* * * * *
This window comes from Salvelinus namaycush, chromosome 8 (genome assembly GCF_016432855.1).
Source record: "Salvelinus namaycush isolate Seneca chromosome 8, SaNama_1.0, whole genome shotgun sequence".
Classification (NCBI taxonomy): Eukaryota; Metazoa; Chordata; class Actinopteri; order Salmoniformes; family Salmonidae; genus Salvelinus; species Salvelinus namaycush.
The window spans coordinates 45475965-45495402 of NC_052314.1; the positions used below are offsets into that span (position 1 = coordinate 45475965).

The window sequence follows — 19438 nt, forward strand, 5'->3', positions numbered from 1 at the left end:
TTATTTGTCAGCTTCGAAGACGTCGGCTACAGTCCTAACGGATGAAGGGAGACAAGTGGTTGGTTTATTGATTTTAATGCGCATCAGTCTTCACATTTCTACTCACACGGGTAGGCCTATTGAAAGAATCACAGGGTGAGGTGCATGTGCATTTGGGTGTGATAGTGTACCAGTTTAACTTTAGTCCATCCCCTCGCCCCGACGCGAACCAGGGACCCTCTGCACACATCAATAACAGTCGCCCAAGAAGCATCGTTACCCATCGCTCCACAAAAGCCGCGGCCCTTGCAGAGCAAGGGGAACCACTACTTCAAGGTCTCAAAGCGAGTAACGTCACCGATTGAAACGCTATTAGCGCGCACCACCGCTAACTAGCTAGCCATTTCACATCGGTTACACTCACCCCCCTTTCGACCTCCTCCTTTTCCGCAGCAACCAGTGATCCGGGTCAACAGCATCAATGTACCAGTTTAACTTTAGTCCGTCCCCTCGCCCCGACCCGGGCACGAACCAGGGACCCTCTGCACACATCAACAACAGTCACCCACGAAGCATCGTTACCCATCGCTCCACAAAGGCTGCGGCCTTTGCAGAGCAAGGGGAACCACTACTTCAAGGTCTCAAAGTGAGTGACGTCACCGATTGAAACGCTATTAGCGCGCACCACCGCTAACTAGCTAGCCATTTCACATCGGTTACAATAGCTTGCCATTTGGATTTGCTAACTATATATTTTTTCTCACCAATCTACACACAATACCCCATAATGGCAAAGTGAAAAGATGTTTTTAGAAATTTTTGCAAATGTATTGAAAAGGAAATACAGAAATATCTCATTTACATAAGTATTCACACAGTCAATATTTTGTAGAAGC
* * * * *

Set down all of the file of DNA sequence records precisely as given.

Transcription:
This window comes from Salvelinus namaycush, chromosome 8 (genome assembly GCF_016432855.1).
Source record: "Salvelinus namaycush isolate Seneca chromosome 8, SaNama_1.0, whole genome shotgun sequence".
Classification (NCBI taxonomy): Eukaryota; Metazoa; Chordata; class Actinopteri; order Salmoniformes; family Salmonidae; genus Salvelinus; species Salvelinus namaycush.
The window spans coordinates 45475965-45495402 of NC_052314.1; the positions used below are offsets into that span (position 1 = coordinate 45475965).

The window sequence follows — 19438 nt, forward strand, 5'->3', positions numbered from 1 at the left end:
TTATTTGTCAGCTTCGAAGACGTCGGCTACAGTCCTAACGGATGAAGGGAGACAAGTGGTTGGTTTATTGATTTTAATGCGCATCAGTCTTCACATTTCTACTCACACGGGTAGGCCTATTGAAAGAATCACAGGGTGAGGTGCATGTGCATTTGGGTGTGATAGTGTACCAGTTTAACTTTAGTCCATCCCCTCGCCCCGACGCGAACCAGGGACCCTCTGCACACATCAATAACAGTCGCCCAAGAAGCATCGTTACCCATCGCTCCACAAAAGCCGCGGCCCTTGCAGAGCAAGGGGAACCACTACTTCAAGGTCTCAAAGCGAGTAACGTCACCGATTGAAACGCTATTAGCGCGCACCACCGCTAACTAGCTAGCCATTTCACATCGGTTACACTCACCCCCCTTTCGACCTCCTCCTTTTCCGCAGCAACCAGTGATCCGGGTCAACAGCATCAATGTACCAGTTTAACTTTAGTCCGTCCCCTCGCCCCGACCCGGGCACGAACCAGGGACCCTCTGCACACATCAACAACAGTCACCCACGAAGCATCGTTACCCATCGCTCCACAAAGGCTGCGGCCTTTGCAGAGCAAGGGGAACCACTACTTCAAGGTCTCAAAGTGAGTGACGTCACCGATTGAAACGCTATTAGCGCGCACCACCGCTAACTAGCTAGCCATTTCACATCGGTTACAATAGCTTGCCATTTGGATTTGCTAACTATATATTTTTTCTCACCAATCTACACACAATACCCCATAATGGCAAAGTGAAAAGATGTTTTTAGAAATTTTTGCAAATGTATTGAAAAGGAAATACAGAAATATCTCATTTACATAAGTATTCACACAGTCAATATTTTGTAGAAGC